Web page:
The Boarding House | Performing Arts Review | Chicago Reader

The Boarding House 

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The Boarding House, Next Theatre Company. As anyone who saw the Journeymen's acclaimed staging of Angels in America last year can attest, John Judd is a performer of great depth and insight. He's just about written the book on character acting, a fact confirmed by his tender performance in local playwright Anne Noble Massey's latest drama as the curmudgeonly boarder and reluctant romantic Mr. John. Yet Judd, a guaranteed scene-stealer, merely holds his own with his fellow cast members, who also give nuanced, finely etched performances. From Molly Glynn Hammond's hard-nosed boardinghouse operator Imogen to Guy Massey's comically inept interloper Paul, The Boarding House is one of the best-acted productions to hit Chicago stages this season.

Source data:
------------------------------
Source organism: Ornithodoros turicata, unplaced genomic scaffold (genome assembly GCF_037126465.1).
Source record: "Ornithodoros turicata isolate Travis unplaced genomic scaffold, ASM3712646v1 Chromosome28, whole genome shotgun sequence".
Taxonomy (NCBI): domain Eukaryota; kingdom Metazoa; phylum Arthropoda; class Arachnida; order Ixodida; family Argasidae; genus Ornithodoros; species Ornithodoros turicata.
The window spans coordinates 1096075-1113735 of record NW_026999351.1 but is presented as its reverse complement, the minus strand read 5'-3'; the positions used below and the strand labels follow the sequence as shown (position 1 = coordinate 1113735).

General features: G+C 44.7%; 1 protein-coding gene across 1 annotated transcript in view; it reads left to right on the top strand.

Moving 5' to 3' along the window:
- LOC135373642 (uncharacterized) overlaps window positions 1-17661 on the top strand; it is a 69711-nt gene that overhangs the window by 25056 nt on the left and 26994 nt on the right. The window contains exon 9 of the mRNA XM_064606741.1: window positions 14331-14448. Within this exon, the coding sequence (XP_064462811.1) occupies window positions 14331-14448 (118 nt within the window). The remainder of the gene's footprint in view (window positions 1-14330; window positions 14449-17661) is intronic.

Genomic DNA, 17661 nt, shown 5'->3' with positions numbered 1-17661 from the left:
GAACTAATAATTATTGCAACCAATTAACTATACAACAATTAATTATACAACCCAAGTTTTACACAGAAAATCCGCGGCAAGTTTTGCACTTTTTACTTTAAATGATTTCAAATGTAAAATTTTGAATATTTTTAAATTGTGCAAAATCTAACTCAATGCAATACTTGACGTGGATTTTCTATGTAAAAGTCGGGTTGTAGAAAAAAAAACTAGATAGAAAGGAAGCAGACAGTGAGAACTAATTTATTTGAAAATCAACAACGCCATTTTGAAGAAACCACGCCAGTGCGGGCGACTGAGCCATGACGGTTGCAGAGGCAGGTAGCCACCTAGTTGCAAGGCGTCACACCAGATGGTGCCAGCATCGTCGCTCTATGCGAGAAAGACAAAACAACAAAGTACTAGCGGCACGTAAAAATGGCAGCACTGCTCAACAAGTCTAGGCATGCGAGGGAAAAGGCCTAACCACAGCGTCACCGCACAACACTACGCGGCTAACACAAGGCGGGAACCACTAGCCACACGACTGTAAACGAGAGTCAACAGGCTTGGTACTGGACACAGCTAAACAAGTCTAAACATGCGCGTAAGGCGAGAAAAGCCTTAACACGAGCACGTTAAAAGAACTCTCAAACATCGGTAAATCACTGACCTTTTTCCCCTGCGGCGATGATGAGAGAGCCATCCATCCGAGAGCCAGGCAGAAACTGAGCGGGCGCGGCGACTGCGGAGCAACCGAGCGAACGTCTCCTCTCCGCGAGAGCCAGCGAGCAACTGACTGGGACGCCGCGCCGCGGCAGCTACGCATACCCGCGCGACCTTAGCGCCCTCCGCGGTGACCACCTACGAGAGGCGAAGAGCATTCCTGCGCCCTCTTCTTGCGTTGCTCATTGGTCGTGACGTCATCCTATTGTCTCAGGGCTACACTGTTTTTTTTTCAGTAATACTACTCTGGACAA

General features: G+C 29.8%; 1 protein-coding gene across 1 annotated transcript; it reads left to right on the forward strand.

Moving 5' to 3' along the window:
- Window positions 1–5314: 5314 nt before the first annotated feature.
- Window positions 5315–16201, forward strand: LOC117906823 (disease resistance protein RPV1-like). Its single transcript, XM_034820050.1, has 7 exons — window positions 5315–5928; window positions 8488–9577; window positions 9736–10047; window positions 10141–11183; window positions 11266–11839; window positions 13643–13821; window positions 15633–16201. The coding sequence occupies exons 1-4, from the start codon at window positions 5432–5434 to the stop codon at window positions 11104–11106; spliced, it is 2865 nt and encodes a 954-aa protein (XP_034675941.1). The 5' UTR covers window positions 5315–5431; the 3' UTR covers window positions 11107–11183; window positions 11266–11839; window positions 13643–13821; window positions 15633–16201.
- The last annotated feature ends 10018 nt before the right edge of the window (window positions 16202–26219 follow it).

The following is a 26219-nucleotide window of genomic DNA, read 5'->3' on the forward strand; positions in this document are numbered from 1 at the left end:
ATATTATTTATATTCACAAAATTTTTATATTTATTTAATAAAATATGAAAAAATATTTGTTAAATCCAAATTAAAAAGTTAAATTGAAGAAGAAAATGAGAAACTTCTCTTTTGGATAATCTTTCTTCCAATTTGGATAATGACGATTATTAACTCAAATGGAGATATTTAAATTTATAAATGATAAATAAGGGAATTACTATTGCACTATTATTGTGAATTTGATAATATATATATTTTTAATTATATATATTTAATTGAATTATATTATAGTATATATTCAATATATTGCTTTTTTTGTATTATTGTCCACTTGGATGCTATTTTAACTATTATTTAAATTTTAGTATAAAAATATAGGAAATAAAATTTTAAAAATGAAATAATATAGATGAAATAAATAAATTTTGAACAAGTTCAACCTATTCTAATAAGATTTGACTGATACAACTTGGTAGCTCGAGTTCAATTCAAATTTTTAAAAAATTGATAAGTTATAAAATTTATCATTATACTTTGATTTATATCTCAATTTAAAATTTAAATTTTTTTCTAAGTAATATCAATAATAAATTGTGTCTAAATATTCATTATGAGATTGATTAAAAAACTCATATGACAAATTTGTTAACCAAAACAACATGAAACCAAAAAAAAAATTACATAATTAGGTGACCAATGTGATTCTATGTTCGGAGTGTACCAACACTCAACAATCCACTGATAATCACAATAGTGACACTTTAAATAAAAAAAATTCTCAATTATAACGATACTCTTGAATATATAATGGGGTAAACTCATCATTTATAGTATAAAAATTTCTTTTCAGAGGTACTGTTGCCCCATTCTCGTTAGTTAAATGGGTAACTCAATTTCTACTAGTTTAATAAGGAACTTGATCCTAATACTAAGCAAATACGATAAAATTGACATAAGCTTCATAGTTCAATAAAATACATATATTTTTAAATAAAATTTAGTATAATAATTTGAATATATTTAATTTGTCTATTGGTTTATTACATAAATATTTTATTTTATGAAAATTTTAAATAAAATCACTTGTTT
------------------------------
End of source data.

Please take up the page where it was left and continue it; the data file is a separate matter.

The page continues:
The case for Massey's script--a slice-of-life look at a small group of boardinghouse operators and residents just after World War II--is almost as tight. Massey, a Northwestern alum, does well at reproducing 1940s social mores and modes of speech. Her comic and dramatic instincts are also razor sharp, as is her ability to weave comedy and drama together into a seamless, lifelike mix. What's more, she avoids the sentimentality associated with that era: rather than pair her characters up as lovers, she keeps the proceedings combative and taut throughout--for her, emotional warfare rivals the horrors of physical combat. If Massey's script seems a bit impressionistic, it's entirely redeemed by the cast, who bring their characters' frustrations to life in vivid, exhaustive detail. --Nick Green

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